This work investigates a vibration isolation energy harvesting system and studies its design to achieve an optimal performance. The system uses a combination of elastic and magnetic components to facilitate its dual functionality. A prototype of the vibration isolation energy harvesting device is fabricated and examined experimentally. A mathematical model is developed using first principle and analyzed using the output frequency response function method. Results from model analysis show an excellent agreement with experiment. Since any vibration isolation energy harvesting system is required to perform two functions simultaneously, optimization of the system is carried out to maximize energy conversion efficiency without jeopardizing the system’s vibration isolation performance. To the knowledge of the authors, this work is the first effort to tackle the issue of simultaneous vibration isolation energy harvesting using an analytical approach. Explicit analytical relationships describing the vibration isolation energy harvesting system transmissibility and energy conversion efficiency are developed. Results exhibit a maximum attainable energy conversion efficiency in the order of 1%. Results suggest that for low acceleration levels, lower damping values are favorable and yield higher conversion efficiencies and improved vibration isolation characteristics. At higher acceleration, there is a trade-off where lower damping values worsen vibration isolation but yield higher conversion efficiencies.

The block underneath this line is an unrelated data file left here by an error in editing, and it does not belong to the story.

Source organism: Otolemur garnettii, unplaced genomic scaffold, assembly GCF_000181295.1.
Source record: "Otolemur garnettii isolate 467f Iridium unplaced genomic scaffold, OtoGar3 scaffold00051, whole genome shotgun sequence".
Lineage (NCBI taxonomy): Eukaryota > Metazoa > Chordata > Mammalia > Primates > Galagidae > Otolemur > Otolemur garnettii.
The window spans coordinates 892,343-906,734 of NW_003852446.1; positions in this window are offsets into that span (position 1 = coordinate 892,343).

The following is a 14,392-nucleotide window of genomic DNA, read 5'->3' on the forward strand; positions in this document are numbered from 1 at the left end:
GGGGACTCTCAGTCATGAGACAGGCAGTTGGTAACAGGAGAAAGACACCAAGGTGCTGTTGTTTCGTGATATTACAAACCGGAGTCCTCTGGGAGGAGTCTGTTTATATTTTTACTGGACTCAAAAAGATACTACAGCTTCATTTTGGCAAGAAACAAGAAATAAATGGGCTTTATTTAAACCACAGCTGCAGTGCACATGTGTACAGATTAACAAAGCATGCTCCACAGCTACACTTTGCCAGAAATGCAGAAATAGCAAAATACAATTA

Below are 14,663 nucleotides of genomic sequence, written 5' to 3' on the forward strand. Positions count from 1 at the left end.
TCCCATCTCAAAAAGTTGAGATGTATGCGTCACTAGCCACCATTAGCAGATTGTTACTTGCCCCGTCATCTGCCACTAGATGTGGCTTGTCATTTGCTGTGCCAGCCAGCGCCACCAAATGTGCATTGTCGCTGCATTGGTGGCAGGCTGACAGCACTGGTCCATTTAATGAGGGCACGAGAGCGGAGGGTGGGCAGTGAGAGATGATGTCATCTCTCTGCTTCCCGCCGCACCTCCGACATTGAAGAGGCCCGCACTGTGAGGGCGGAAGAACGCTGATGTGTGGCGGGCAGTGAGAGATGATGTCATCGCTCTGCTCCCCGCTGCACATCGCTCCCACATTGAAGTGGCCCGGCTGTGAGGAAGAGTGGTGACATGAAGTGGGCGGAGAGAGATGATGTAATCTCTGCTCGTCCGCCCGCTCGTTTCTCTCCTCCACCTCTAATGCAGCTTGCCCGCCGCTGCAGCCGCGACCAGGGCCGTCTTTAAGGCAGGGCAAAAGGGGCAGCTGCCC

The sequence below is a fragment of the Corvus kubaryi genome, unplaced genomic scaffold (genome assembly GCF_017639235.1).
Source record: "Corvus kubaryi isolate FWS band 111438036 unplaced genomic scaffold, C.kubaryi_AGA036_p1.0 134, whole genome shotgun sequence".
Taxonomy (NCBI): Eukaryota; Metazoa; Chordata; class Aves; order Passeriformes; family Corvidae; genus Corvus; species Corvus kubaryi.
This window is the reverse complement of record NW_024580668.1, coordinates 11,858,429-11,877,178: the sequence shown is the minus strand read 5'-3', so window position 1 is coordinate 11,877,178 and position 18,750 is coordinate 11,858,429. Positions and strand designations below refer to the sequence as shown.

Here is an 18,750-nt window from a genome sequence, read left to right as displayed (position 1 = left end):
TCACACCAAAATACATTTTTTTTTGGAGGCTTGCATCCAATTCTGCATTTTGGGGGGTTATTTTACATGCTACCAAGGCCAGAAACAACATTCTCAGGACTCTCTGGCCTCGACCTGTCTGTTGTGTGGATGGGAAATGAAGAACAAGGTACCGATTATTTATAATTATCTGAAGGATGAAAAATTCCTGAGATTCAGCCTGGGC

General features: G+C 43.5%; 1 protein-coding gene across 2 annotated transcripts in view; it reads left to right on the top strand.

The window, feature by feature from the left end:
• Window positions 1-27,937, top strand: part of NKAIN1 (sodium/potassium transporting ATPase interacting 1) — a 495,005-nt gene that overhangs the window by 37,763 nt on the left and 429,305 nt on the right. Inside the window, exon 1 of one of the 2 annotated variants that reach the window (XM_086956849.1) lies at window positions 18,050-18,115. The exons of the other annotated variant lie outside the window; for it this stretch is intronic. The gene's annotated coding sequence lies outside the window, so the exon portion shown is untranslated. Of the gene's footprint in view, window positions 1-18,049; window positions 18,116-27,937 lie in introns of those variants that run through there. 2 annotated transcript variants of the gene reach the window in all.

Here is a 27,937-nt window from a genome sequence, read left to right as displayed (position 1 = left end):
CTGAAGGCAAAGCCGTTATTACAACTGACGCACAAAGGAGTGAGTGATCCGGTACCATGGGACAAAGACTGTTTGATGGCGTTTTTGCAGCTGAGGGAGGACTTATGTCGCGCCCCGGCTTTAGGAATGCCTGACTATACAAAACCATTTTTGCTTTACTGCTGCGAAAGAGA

• Celebrity Science Culture: Young people's inspiration or entertainment?

      Radford, Neil; Forman, Dawn; Dent, Maria Fay (University of Derby, 2019-11-07)